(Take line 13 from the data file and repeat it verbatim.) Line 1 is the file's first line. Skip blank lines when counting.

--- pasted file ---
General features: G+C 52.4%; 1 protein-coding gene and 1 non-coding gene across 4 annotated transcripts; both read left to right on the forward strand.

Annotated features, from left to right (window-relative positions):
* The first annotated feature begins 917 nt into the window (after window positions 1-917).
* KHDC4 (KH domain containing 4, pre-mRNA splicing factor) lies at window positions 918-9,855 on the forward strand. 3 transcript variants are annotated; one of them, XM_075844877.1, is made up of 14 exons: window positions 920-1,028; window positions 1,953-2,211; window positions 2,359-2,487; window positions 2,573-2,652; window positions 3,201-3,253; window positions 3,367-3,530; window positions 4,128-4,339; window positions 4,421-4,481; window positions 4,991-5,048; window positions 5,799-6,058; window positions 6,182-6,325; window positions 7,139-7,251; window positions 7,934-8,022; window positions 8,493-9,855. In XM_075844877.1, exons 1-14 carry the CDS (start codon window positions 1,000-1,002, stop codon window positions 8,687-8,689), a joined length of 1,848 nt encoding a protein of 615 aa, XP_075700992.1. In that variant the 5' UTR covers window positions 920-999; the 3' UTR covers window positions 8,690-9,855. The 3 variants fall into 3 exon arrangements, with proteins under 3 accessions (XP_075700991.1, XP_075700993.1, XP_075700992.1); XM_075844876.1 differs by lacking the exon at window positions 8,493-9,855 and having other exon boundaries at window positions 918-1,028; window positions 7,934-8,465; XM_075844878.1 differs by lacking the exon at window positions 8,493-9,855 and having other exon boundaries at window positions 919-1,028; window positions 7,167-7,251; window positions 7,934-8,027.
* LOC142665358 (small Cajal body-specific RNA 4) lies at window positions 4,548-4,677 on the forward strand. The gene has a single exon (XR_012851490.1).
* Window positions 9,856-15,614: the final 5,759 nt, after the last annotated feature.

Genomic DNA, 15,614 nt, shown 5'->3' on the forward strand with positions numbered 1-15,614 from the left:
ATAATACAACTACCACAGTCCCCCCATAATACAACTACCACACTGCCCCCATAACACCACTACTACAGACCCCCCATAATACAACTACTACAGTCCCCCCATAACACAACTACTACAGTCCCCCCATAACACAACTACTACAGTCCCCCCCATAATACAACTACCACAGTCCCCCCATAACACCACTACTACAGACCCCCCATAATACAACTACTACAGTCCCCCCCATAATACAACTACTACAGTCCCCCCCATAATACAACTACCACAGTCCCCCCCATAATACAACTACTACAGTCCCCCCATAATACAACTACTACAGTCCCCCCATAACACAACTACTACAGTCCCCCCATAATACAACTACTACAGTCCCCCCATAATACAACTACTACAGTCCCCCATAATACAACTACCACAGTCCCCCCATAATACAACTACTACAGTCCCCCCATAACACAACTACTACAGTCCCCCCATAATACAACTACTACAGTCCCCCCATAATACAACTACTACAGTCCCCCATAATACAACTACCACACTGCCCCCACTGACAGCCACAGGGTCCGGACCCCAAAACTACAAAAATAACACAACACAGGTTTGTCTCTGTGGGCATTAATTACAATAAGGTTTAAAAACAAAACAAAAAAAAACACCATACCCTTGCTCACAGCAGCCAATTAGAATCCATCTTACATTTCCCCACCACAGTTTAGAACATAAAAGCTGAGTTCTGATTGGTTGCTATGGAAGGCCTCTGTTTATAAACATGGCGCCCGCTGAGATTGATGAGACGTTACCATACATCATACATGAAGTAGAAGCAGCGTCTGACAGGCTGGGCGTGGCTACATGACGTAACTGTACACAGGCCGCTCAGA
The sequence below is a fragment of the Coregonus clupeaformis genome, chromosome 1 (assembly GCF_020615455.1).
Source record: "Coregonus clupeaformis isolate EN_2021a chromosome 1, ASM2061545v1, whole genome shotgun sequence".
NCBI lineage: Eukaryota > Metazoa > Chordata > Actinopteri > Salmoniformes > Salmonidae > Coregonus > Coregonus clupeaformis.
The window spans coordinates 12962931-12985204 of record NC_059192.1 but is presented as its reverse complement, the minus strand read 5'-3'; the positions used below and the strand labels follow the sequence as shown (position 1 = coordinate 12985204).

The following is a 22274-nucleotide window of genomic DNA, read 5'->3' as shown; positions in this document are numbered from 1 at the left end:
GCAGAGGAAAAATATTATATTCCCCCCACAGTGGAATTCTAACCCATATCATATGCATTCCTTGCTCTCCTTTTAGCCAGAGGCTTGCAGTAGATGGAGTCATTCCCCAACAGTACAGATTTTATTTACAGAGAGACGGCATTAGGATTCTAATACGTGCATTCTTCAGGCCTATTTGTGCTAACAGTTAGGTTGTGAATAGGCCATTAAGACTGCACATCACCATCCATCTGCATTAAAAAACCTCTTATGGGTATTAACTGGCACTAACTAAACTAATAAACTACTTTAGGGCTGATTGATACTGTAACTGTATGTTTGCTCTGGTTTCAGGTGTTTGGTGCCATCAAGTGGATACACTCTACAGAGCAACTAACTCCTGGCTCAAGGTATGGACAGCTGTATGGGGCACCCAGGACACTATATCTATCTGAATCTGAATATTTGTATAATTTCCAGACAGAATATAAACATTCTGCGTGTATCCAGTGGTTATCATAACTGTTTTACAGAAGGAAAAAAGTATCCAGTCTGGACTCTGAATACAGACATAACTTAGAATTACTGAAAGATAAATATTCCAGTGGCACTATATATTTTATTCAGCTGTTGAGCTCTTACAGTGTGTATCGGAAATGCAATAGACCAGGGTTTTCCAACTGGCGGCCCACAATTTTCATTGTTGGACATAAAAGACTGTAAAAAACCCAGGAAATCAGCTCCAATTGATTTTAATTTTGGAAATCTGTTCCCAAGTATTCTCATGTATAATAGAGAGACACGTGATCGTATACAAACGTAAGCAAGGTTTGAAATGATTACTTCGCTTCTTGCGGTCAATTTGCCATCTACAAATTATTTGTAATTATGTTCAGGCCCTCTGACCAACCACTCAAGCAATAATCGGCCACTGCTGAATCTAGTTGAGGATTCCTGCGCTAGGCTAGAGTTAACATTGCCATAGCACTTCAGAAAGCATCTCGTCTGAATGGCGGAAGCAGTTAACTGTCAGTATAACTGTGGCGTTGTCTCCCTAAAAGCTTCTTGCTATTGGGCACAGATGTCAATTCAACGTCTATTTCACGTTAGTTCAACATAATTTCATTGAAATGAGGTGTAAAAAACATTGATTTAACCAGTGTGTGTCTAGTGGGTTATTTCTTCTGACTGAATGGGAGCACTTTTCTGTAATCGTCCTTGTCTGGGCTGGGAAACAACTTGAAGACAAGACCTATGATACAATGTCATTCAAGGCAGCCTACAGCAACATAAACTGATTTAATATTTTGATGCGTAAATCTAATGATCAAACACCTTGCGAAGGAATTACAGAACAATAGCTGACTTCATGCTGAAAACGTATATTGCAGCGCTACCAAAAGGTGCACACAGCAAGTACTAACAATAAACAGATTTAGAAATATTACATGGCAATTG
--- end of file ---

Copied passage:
The following is a 22274-nucleotide window of genomic DNA, read 5'->3' as shown; positions in this document are numbered from 1 at the left end: